Honorable Mention

Puangchon UnchanamRoyal Capitalism: Wealth, Class, and Monarchy in Thailand (University of Wisconsin Press, 2020)

Past Awards

Harry J. Benda Prize

The Harry J. Benda Prize originated in 1977 as a biennial award to a young scholar in recognition of the promise shown in their entire body of work. From 1991 onward, the Benda Prize has been given annually as a book award.

1977 Sartono Kartodirdjo

1979 Lim Teck Ghee

1981 Huynh Sanj Thong

1983 Renato Rosaldo

1985 Reynaldo C. Ileto

1987 Victor B. Lieberman

1989 Chandra Muzzafar

1991 Ward Keeler, Javanese Shadow Plays, Javanese Selves

1992 Ann Laura Stoler, Capitalism and Confrontation in Sumatra’s Plantation Belt, 1870-1979

1993 Not awarded

1994 Anna Lowenhaupt Tsing, In the Realm of the Diamond Queen: Marginality in an Out-of-the-Way Place

1995 Thongchai Winichakul, Siam Mapped: A History of the Geo-body of a Nation

1996 Janet Hoskins, The Play of Time: Kodi Perspectives on Calendars, History, and Exchange

1997 Nancy Florida, Writing the Past, Inscribing the Future: History as Prophecy in Colonial Java

1998 Kenneth George, Showing Signs of Violence

1999 Laurie Sears, Shadows of Empire: Colonial Discourse and Javanese Tales

2000 Suzanne April Brenner, The Domestication of Desire: Women, Wealth, and Modernity in Java

2001 Annella Cannell, Power and Intimacy in the Christian Philippines

2002 Mark Bradley, Imagining Vietnam and America

2003 Peter Zinoman, The Colonial Bastille: A History of Imprisonment in Vietnam, 1862-1940

2004 William Cummings, Making Blood White: Historical Transformations in Early Modern Makassar

2005 Andrew Hardy, Red Hills: Migrants and the State in the Highlands of Vietnam

2006 Mary Callahan, Making Enemies: War and State Building in Burma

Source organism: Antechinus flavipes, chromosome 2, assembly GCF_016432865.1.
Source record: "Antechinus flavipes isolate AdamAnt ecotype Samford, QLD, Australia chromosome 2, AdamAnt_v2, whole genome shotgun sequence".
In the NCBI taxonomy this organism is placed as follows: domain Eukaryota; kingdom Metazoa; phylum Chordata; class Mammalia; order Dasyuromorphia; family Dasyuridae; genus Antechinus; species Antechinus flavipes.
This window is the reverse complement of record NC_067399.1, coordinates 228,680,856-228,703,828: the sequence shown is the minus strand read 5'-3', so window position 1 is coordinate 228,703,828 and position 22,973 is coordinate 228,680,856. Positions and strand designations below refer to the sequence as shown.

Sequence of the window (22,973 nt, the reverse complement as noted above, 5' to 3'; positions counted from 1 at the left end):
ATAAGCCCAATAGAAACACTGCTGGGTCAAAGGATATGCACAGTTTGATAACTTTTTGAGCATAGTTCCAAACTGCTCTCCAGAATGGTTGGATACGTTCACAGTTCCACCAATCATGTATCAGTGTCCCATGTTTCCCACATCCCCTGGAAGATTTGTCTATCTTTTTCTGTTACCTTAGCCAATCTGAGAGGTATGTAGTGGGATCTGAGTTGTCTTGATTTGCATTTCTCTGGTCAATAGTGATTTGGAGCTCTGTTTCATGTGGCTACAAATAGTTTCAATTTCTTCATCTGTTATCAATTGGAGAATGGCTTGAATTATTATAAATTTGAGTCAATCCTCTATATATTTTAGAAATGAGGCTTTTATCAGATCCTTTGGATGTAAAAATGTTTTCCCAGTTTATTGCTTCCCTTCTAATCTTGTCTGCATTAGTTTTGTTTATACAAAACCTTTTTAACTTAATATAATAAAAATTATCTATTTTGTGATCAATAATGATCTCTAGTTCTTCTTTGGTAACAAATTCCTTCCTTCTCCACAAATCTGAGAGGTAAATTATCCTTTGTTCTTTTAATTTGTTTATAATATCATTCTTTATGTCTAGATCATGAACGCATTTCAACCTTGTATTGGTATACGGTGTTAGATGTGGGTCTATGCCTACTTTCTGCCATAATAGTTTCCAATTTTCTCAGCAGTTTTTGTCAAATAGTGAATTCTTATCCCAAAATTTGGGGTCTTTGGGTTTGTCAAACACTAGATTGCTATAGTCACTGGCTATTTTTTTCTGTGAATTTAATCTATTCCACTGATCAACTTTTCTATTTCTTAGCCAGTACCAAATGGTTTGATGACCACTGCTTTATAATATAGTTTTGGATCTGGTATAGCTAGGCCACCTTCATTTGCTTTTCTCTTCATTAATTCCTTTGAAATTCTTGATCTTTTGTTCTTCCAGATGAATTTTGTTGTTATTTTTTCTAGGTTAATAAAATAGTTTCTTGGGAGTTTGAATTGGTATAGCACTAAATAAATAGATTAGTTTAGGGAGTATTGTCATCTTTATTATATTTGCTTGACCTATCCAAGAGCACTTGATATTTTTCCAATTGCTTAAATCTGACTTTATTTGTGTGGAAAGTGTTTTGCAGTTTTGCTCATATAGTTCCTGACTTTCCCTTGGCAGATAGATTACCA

2007 Eric Tagliacozzo, Secret Trades, Porous Borders: Smuggling and States along the Southeast Asian Frontier, 1865-1915

2008 Matthew Cohen, The Komedie Stamboel: Popular Theatre in Colonial Indonesia, 1891-1903

2009 Penny Edwards, Cambodge: The Cultivation of a Nation, 1860-1945

2010 Justin Thomas McDaniel, Gathering Leaves and Lifting Words: Histories of Buddhist Monastic Education in Laos and Thailand

2011 Jeffrey Hadler, Muslims and Matriarchs: Cultural Resilience in Indonesia through Jihad and Colonialism

2012 Karen Strassler, Refracted Visions: Popular Photography and National Modernity in Java

2013 Ronit Ricci, Islam Translated: Literature, Conversation and the Arabic Cosmopolis of South and Southeast Asia

2014 Erik Harms, Saigon’s Edge: On the Margins of Ho Chi Minh City

2015 Charles Keith, Catholic Vietnam: A Church from Empire to Nation

2016 Ann Marie Leshkowich, Essential Trade: Vietnamese Women in a Changing Marketplace

2017 Kimberly Kay Hoang, Dealing in Desire: Asian Ascendancy, Western Decline, and the Hidden Currencies of Global Sex Work

2018 Rachel Leow, Taming Babel: Language in the Making of Malaysia

2019 Doreen Lee, Activist Archives: Youth Culture and the Political Past in Indonesia

2020 Sumit Mandal, Becoming Arab: Creole Histories and Modern Identity in the Malay World

2021 Christian C. Lentz, Contested Territory: Điện Biên Phủ and the Making of Northwest Vietnam